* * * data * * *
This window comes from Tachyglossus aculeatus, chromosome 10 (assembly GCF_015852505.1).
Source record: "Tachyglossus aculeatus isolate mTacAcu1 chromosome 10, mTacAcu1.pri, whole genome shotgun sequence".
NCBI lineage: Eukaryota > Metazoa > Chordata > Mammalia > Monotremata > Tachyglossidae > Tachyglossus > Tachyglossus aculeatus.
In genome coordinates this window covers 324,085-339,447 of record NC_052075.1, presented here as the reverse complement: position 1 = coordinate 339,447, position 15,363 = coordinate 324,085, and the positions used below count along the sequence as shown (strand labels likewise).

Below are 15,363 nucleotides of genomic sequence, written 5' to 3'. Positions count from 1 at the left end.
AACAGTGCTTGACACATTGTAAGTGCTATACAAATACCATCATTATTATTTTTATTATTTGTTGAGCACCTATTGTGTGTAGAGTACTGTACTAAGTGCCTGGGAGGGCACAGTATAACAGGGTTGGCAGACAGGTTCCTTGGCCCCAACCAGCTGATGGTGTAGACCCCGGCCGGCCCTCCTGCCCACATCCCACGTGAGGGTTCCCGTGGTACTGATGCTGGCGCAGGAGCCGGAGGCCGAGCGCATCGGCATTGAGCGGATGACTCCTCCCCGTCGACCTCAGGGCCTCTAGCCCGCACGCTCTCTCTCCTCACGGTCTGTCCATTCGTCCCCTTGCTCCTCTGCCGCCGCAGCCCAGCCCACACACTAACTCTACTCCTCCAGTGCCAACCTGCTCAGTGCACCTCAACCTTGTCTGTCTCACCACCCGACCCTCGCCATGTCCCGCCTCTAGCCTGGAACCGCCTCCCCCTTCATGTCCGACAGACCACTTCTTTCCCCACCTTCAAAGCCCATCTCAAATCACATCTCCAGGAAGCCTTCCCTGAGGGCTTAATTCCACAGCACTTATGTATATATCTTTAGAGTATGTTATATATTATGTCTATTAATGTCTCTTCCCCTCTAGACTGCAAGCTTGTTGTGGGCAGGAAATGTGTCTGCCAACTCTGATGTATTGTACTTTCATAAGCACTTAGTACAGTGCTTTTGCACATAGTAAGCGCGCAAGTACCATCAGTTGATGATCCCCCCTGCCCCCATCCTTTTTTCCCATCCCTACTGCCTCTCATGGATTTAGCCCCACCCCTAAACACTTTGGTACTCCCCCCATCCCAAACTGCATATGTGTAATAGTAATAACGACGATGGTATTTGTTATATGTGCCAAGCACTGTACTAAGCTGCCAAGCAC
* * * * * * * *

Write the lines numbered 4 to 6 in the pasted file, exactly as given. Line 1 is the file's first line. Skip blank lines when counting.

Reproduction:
In genome coordinates this window covers 324,085-339,447 of record NC_052075.1, presented here as the reverse complement: position 1 = coordinate 339,447, position 15,363 = coordinate 324,085, and the positions used below count along the sequence as shown (strand labels likewise).

Below are 15,363 nucleotides of genomic sequence, written 5' to 3'. Positions count from 1 at the left end.
AACAGTGCTTGACACATTGTAAGTGCTATACAAATACCATCATTATTATTTTTATTATTTGTTGAGCACCTATTGTGTGTAGAGTACTGTACTAAGTGCCTGGGAGGGCACAGTATAACAGGGTTGGCAGACAGGTTCCTTGGCCCCAACCAGCTGATGGTGTAGACCCCGGCCGGCCCTCCTGCCCACATCCCACGTGAGGGTTCCCGTGGTACTGATGCTGGCGCAGGAGCCGGAGGCCGAGCGCATCGGCATTGAGCGGATGACTCCTCCCCGTCGACCTCAGGGCCTCTAGCCCGCACGCTCTCTCTCCTCACGGTCTGTCCATTCGTCCCCTTGCTCCTCTGCCGCCGCAGCCCAGCCCACACACTAACTCTACTCCTCCAGTGCCAACCTGCTCAGTGCACCTCAACCTTGTCTGTCTCACCACCCGACCCTCGCCATGTCCCGCCTCTAGCCTGGAACCGCCTCCCCCTTCATGTCCGACAGACCACTTCTTTCCCCACCTTCAAAGCCCATCTCAAATCACATCTCCAGGAAGCCTTCCCTGAGGGCTTAATTCCACAGCACTTATGTATATATCTTTAGAGTATGTTATATATTATGTCTATTAATGTCTCTTCCCCTCTAGACTGCAAGCTTGTTGTGGGCAGGAAATGTGTCTGCCAACTCTGATGTATTGTACTTTCATAAGCACTTAGTACAGTGCTTTTGCACATAGTAAGCGCGCAAGTACCATCAGTTGATGATCCCCCCTGCCCCCATCCTTTTTTCCCATCCCTACTGCCTCTCATGGATTTAGCCCCACCCCTAAACACTTTGGTACTCCCCCCATCCCAAACTGCATATGTGTAATAGTAATAACGACGATGGTATTTGTTATATGTGCCAAGCACTGTACTAAGCTGCCAAGCAC